Spanning Tree Protocol (STP) Introduction
Spanning Tree Protocol (STP) was developed before switches were created in order to deal with an issue that occurred with networks that were implementing network bridges. STP serves two purposes: First, it prevents problems caused by loops on a network. Second, when redundant loops are planned on a network, STP deals with remediation of network changes or failures.
The difference between a bridge and a switch is that a switch functions like a multiport bridge; whereas a bridge might have two to four ports, a switch looks like a hub and, on an enterprise network, will usually have 12 to 48 ports. As you go through this chapter, note that STP technology uses the term bridges, when you are actually placing switches (multiport bridges). At the time STP was created, switches did not exist. Clear as mud?
STP is a Layer 2 protocol that passes data back and forth to find out how the switches are organized on the network and then takes all the information it gathers and uses it to create a logical tree. Part of the information STP receives defines exactly how all the network switches are interconnected.
STP builds this information by sending out network packets called Bridge Protocol Data Units (BPDUs or sometimes BDUs). These BPDUs — or rather the data in them — control the way STP determines the network topology.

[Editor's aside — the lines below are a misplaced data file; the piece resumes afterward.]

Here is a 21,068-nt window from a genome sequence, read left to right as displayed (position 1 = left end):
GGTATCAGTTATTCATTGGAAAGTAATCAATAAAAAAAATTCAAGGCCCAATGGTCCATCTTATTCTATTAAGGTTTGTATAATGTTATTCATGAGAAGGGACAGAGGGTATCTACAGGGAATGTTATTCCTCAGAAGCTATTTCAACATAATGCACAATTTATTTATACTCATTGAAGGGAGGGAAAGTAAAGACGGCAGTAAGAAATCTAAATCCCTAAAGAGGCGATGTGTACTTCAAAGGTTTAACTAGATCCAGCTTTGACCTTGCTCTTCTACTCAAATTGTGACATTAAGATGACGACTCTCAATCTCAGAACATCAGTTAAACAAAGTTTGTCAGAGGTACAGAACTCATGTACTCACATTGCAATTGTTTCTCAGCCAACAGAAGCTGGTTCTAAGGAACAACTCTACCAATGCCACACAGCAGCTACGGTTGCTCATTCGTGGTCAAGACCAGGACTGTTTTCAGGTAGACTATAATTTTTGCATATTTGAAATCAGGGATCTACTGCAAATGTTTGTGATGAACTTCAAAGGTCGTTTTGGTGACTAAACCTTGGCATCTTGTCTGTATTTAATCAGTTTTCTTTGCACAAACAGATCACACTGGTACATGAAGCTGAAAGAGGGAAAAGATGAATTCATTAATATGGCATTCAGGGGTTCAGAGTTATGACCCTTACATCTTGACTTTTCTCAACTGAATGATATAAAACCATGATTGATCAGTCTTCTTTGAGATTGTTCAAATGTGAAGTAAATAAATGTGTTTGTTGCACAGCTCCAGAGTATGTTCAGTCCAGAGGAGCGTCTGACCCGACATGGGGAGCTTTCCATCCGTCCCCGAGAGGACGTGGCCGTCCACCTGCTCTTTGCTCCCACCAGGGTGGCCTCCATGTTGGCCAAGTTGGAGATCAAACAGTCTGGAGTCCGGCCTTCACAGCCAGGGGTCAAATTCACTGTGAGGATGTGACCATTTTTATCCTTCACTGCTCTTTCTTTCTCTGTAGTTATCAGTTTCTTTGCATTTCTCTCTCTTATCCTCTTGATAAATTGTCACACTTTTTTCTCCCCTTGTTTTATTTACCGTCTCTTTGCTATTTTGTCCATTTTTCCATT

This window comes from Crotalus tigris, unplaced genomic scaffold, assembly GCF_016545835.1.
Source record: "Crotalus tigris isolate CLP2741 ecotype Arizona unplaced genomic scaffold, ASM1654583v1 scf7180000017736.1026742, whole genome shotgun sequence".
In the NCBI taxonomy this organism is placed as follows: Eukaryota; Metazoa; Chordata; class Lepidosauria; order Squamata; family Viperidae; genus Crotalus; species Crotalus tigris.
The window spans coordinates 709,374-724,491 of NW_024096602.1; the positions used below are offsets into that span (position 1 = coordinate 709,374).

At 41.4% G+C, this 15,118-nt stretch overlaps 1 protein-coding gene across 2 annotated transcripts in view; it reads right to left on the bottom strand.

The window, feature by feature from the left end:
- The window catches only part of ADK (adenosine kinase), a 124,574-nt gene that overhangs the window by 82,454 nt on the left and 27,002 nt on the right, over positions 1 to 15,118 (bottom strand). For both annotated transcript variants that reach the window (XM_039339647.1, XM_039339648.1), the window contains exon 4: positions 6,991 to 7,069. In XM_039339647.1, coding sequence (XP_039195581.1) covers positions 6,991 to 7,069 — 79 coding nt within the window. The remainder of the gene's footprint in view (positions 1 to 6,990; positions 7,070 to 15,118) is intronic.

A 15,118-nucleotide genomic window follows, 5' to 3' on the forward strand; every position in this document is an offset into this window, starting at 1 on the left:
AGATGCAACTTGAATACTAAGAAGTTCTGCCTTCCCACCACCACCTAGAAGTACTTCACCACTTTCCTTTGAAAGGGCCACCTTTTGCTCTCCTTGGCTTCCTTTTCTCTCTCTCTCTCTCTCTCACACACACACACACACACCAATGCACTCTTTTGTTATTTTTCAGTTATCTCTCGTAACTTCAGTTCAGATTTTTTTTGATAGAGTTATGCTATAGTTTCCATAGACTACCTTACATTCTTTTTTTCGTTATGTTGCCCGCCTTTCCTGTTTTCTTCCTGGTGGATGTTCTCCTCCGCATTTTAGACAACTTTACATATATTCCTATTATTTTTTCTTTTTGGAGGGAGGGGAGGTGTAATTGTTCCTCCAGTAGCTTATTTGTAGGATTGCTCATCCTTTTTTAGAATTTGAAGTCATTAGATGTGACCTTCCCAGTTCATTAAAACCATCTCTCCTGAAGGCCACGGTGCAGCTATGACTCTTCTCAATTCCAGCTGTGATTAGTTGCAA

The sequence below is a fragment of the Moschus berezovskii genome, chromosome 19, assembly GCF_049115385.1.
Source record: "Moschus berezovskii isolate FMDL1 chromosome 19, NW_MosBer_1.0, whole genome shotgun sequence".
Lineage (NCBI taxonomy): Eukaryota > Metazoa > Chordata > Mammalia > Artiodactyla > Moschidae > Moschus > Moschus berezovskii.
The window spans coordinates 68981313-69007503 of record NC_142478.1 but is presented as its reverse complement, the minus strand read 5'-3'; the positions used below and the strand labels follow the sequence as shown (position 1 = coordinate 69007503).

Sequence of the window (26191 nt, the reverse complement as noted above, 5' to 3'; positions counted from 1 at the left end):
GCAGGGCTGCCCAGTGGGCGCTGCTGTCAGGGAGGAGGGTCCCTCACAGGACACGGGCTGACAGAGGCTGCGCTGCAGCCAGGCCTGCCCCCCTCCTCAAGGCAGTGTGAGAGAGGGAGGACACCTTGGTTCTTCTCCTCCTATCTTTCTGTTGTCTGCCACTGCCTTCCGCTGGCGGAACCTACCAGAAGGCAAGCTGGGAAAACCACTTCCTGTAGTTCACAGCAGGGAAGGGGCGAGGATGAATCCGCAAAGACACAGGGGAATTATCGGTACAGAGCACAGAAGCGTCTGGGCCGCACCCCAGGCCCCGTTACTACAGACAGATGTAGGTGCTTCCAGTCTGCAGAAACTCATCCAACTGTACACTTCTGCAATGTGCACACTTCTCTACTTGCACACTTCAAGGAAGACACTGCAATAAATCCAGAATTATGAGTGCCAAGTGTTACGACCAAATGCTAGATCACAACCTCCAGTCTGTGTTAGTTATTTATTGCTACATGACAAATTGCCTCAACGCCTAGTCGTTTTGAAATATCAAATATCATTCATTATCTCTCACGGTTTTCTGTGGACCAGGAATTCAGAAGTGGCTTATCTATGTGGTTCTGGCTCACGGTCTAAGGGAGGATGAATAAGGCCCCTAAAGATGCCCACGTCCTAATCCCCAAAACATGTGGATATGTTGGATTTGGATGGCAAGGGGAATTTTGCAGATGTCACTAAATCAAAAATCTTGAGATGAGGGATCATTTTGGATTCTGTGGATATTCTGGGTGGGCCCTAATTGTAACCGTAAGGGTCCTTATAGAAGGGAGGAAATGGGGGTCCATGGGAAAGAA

The following figure shows a basic network with simplified 4-digit MAC addresses for the switches. All the switches on the network will send BPDU frames to the entire network, even if a network that does not have any loops. These packets, by default, are sent out on the network every two seconds, are very small, and do not negatively affect the network traffic.
If you are performing a packet capture on a network, however, be aware that these packets fill your capture screen quickly and can be distracting when reviewing your captured data. The initial process of sending BPDU frames will determine which switch will be the Root Bridge and act as the controller or manager for STP on the network. By default, the Root Bridge is the switch with the numerically lowest MAC address.
Identifying Root Ports
The BPDU, which every switch sends, contains information about the switch and its Bridge ID that uniquely identifies the switch on the network. The Bridge ID is made of two components: a configurable Bridge Priority value (which is 32,768 by default) and the switch MAC address.
If none of the switches on your network has had its Bridge Priority values adjusted, then the switch with the lowest MAC address will be the Root Bridge; but if the Bridge Priority values on your network have been modified, the Root Bridge will be the switch with the lowest Bridge Priority value. The Root Bridge shown in the preceding figure is switch 11:11.
After the Root Bridge is identified, all other switches determine the quickest path from themselves to the Root Bridge. Some switches have more than one path to the Root Bridge due to a network loop. In the preceding figure, switch 11:22 has two paths, one that is two hops away from the Root Bridge and one that is one hop away.